Tom believes that finding the optimal recycling period is  essential, although not enough fleet operators quantify what the downtime is costing them and give enough weight to that factor. He adds: "That being said, the current environment might not allow for the prompt acquisition of new vehicles, but the thing with internal combustion engine vehicles is you can run them for 300,000 to 400,000 kilometres. So, if you have appropriate maintenance schedules, then don’t be afraid of taking that approach during this period of tight availability. You will have higher maintenance costs, but you control your downtime."

Considering major transformations

Tom's natural inquisitiveness  drives him to understand more about electric vehicles (EVs) and the impending regulations imposed to combat climate change. He foresees a major transformation to EVs and hydrogen vehicles, along with a continued rise in vehicle prices and a decrease in fleet incentives.

"I think there'll be a continued rationalization of fleet size, with focus on operating efficiency such as getting a Colorado instead of a full-size pickup," he says. "That rationale will probably affect all aspects including upfitting, with emphasis on managing the total cost of ownership."

He mentions other possible developments, such as the re-emergence of closed end leasing, and OEMs extending fleet programmes with financing and other fleet management tools.

Tom believes there are still unanswered questions on the shift to EVs – including home charging systems for drivers, who pays for it, how it is treated if the employee leaves – that will affect demand in the short term. "Canadians are generally conservative and will move slowly," he says. "The European market is moving quickly due to regulation, but in Canada, fleets are interested but want to watch and see the experience of others."

He adds that two issues for commercial fleets are fueling time and geography: "Depending on where fleets operate and the vast areas they can cover, and the weather they encounter, will all affect range loss when operating under very cold conditions."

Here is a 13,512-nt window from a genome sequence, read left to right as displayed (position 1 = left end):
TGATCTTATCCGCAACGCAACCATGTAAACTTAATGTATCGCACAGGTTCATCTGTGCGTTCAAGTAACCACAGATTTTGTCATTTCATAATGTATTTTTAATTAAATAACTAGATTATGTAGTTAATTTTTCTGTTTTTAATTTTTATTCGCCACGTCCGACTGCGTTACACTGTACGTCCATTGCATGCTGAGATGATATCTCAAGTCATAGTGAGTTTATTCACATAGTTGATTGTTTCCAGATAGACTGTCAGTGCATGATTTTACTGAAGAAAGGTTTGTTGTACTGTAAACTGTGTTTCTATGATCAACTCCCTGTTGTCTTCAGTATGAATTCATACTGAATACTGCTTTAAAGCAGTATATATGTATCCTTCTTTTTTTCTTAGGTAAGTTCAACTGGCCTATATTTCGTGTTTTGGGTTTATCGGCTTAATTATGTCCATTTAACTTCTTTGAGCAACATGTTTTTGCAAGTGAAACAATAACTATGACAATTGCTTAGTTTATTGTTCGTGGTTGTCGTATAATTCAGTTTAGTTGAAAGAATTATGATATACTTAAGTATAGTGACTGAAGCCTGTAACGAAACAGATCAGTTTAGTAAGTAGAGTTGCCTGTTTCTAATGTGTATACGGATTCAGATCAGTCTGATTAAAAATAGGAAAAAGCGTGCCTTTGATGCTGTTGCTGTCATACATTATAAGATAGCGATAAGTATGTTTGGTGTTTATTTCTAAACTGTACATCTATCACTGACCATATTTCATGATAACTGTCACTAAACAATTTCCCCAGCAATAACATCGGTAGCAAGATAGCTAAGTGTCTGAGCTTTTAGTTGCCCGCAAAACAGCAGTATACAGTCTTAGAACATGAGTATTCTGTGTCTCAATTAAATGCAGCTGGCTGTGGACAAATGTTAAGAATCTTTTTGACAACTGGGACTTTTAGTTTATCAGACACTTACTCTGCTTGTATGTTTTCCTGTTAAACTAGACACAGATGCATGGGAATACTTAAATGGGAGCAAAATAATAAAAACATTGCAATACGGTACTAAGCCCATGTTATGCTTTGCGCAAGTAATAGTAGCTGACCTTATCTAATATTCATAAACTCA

Thoughtfulness on the road to the future

Tom believes working with a successful partner is critical to success. "Vehicle acquisition costs will keep going up, so everyone will have to be involved in the process to manage overall costs," he says. "If a truck acquisition cost goes up by between $5,000 to $10,000, then you have to find cost reductions elsewhere to offset that. That will include planning for a longer lifecycle, creating more effective PM schedules, and redeploying assets from high to low mileage areas. Continuing to analyse the downtime maintenance costs and remarketing is key, although the current market conditions make it difficult."

He adds that the ongoing development of a dealer network is another key to success: "Good dealers and dealership fleet managers can do so much for getting product. The Canadian fleet market continues to be dominated by small businesses who don’t necessarily have the money to order a new vehicle, but when they get a contract they then need a van, decalled and upfitted, and asap. It might cost more but they’ll take it."

He concludes: "Over the years we've taken some credit risks with small companies and they developed into very large companies. Growth happens through always taking care of customers, while managing the fleet you’ve got – and being thoughtful on the road to EV adoption."